The objective of this study is to evaluate the behavior of the composites with residue of cotton yarn (cotton fiber), a coupling agent (maleic anhydride) and recycled expanded polystyrene in simulated soil. The mechanical, chemical natures, and morphological properties of the composites were evaluated by tensile strength, FTIR, OM and SEM.


2. Experimental

2.1. Material

The cotton fibers were obtained from Indústria Têxtil H. Milagre in Farroupilha City, Rio Grande do Sul, Brazil. The cotton fibers used in this study originated from residues from the manufacture of fabrics in weaving machines. The postconsumer expanded polystyrene (EPS), supplied by ARCS (Association of Recyclers of Caxias do Sul) in Rio Grande do Sul, Brazil, possessed a melt flow index of 17 g/10 min (200 ºC, 5 kg) and an average molecular weight of 195.041 g.mol-1. The coupling agent used was maleic anhydride grafting polystyrene - poly (styrene-co-maleic anhydride), supplied by Sartomer Company, in Exton, Pennsylvania, United States. The coupling agent possessed an acid number of 281 mg KOH/g and was composed of 25% maleic anhydride groups.

2.2. Preparation of fiber

The cotton waste, included in the form of yarn and identified in this study as cotton fiber, was segmented into pieces that were 25 mm long pieces. The fibers were washed by immersion in distilled water for 1 h at 25 ºC and were subsequently oven dried for 24 h at 70 ºC.

2.3. Preparation of composites

The postconsumer EPS used in this study was previously subjected to a degassing process, which was involved a single-unit piece of equipment consisting of a mill coupled to a heated endless screw; the degassing process followed the procedure previously described by Borsoi et al.14.

To obtain the composites, the polymer matrix and the cotton fibers were premixed in a single-screw extruder (Seibt model ES35FR) at a screw speed of 40 rpm. The temperatures at the different heating zones varied according to the following profile: 140, 160 and 180 ºC. The composites were then ground in a knife mill (Primotenica, model 1001) and dried in an oven for 12 h at 70 ºC. The resulting material was processed in a co-rotating twin-screw extruder with L/D = 32 and D = 20 mm (MH Equipamentos, model COR 20-32-LAB) at a screw rotation speed of 200 rpm. The extruder had 8 heating zones with the following profile: 115, 150, 185, 185, 180, 175, 175 and 170 ºC. The composites were then dried and fabricated by injection molding (Himaco Hidráulicos e Máquinas Ltda., model LHS 150-80) with the following temperature profile: 150, 165 and 180 ºC. The screw speed was 100 rpm, and the mold temperature was approximately 20 ºC.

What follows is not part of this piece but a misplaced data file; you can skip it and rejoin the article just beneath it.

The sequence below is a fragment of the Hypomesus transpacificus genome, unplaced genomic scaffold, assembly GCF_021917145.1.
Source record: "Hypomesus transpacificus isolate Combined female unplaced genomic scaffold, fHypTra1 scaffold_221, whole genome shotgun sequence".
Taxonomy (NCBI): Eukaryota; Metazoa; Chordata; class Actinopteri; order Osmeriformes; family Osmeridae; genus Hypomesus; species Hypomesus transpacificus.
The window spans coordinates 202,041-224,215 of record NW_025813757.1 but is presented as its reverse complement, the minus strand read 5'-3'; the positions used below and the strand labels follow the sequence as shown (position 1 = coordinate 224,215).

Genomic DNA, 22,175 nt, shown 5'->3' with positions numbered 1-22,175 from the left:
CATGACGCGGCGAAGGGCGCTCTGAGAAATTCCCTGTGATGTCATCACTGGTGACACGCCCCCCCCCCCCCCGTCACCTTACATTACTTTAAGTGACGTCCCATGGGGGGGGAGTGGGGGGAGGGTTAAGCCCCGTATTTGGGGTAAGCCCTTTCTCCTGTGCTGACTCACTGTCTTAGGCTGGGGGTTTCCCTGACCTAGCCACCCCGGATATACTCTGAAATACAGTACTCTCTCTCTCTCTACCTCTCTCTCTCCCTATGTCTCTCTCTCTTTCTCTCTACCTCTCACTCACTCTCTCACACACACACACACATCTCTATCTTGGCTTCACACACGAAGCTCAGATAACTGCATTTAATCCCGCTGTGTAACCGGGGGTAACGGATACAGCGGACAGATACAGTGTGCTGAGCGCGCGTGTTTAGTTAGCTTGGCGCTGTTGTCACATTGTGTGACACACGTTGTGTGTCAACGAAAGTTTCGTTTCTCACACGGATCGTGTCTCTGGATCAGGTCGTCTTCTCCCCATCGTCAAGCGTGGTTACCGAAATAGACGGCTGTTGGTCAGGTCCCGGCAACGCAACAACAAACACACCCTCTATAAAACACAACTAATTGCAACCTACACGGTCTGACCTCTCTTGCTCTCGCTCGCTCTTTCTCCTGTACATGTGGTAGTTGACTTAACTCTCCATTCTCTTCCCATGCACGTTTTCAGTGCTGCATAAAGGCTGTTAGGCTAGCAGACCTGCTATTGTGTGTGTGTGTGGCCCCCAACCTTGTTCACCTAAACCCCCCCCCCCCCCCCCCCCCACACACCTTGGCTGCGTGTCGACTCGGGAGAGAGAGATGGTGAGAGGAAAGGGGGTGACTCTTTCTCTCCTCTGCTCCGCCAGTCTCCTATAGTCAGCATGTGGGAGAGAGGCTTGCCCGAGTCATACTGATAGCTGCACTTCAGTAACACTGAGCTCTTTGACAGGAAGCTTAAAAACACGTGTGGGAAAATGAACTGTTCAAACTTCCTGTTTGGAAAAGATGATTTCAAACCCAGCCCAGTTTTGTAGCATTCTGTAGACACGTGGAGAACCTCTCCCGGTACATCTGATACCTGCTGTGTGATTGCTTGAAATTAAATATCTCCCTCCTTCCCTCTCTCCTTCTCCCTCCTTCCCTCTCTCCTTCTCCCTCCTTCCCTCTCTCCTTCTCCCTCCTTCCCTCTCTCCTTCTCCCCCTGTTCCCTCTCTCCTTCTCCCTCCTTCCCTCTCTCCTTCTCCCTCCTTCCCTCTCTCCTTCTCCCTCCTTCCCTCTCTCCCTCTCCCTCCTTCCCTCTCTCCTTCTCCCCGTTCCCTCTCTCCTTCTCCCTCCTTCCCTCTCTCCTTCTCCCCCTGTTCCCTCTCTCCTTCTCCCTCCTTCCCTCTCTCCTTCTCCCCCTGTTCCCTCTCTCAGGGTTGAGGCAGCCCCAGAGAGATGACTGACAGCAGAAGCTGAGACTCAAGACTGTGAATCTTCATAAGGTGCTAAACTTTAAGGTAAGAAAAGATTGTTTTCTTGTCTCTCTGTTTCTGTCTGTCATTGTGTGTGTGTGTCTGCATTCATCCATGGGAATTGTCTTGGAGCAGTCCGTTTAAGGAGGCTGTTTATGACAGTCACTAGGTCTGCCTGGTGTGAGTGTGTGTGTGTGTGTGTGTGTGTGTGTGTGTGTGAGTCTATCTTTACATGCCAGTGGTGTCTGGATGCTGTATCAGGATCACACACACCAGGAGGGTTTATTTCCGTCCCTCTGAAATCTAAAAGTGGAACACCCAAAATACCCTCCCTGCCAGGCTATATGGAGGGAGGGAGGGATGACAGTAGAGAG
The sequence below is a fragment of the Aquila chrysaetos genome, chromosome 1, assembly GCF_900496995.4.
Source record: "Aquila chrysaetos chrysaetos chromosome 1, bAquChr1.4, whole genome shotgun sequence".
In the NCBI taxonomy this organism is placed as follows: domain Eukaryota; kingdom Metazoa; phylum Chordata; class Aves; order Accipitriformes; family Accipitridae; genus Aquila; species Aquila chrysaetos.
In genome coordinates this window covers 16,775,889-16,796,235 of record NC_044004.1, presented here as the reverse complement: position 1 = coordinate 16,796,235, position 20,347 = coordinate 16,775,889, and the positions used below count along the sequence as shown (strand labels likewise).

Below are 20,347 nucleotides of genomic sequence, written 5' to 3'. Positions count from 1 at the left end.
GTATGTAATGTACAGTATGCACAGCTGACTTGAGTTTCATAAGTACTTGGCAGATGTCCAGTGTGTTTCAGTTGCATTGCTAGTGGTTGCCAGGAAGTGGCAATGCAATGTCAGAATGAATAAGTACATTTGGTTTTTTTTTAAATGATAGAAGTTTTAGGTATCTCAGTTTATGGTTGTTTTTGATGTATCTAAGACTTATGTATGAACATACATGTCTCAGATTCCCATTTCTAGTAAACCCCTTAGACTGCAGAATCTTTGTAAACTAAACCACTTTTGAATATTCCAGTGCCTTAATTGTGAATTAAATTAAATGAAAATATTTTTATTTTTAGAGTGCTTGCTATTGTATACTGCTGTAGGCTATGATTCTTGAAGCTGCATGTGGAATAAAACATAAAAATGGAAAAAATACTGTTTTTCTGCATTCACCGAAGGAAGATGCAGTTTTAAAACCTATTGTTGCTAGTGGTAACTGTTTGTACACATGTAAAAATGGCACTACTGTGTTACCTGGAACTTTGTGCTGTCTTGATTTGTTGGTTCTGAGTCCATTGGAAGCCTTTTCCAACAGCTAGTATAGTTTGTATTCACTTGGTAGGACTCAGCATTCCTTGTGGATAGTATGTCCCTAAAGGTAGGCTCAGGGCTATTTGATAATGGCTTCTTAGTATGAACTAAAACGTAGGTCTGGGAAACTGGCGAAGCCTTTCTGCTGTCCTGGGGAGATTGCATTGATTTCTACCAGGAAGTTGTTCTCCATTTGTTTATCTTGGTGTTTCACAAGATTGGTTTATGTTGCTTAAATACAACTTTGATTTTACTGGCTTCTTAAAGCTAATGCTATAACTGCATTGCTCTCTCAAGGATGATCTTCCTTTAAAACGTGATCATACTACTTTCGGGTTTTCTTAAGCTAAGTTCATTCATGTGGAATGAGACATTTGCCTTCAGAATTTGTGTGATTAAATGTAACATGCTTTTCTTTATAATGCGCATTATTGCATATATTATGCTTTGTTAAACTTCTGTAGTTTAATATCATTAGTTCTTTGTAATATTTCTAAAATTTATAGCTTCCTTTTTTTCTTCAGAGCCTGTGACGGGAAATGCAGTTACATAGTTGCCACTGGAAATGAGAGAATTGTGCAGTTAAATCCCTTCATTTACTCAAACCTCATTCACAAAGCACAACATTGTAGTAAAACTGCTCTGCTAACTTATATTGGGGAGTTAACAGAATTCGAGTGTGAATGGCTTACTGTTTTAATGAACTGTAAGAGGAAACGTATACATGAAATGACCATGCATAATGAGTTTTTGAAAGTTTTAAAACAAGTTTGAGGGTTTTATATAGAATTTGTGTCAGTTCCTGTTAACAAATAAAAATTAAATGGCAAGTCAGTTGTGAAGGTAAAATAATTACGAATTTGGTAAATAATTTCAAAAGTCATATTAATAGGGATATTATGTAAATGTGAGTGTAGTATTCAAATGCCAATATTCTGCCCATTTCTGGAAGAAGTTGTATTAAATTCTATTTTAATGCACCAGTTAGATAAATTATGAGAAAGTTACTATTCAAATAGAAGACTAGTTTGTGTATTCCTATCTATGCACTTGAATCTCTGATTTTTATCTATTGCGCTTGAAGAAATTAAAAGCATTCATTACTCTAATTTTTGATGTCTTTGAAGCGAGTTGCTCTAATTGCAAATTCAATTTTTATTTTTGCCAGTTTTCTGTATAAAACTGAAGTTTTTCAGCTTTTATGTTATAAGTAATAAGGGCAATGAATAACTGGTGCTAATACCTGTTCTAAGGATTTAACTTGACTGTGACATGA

The identities of the composites are shown in Table 1. The formulations were developed with 20 wt% cotton fiber and 2 wt% coupling agent.



2.4. Behavior in the simulated soil

Evaluation behavior in simulated soil were performed as adapted from ASTM G160-0315, using equal parts soil, horse manure and sand. The simulated soil was left to age for 4 months at ambient temperature and humidity. The pH and soil moisture content were monitored every 15 days, and the soil temperature was checked daily during the experiment. The simulated soil, after the 4 month maturation period, was brought to the Laboratory of Phito-pathology, Caxias do Sul University, to identify the microorganisms present in the soil. From this analysis, we identified fungi (Aspergillus spp, Penicillium spp, Verticillium spp, Fusarium spp, Mucor spp, Trichoderma spp) and bacteria, which allowed us to conduct the continuity test.

After maturation of the soil, the composites samples were buried in the soil and were allowed to degrade for periods of 30, 60 and 90 days in a greenhouse constructed for this experiment. After each exposure period, the samples were removed from the soil, washed with distilled water to remove the excess soil adhered to the surface, dried with absorbent paper, and then maintained in a desiccator until analysis.

2.5. Sample characterization

Tensile tests were carried out in a universal testing machine, the EMIC DL 2000, in accordance with ASTM D 638-1016 at a speed of 5 mm.min-1. The morphologies of the samples were first examined with an optical microscope (OM) using a Nikon brand, model Epiphot 200. The morphological characterization was performed with a JEOL JSM 6060 scanning electron microscope (SEM) at an accelerating voltage of 15 kV. The surfaces were coated with a thin layer of gold before SEM analysis. Fourier transform infrared spectroscopy (FTIR) was performed with attenuated total reflectance (ATR) using an IS10 Thermo Scientific Nicolet spectrometer with an analytical range of 4000 to 400 cm-1. The carbonyl index was evaluated as the ratio of the area of the peak at 1722 cm-1 (A1) and the area of the peak at 1600 cm-1 (A2) (C-H stretch), which is the band that remained unchanged during the degradation17,18.


Carbonyl index = A1/A2                                                 (1)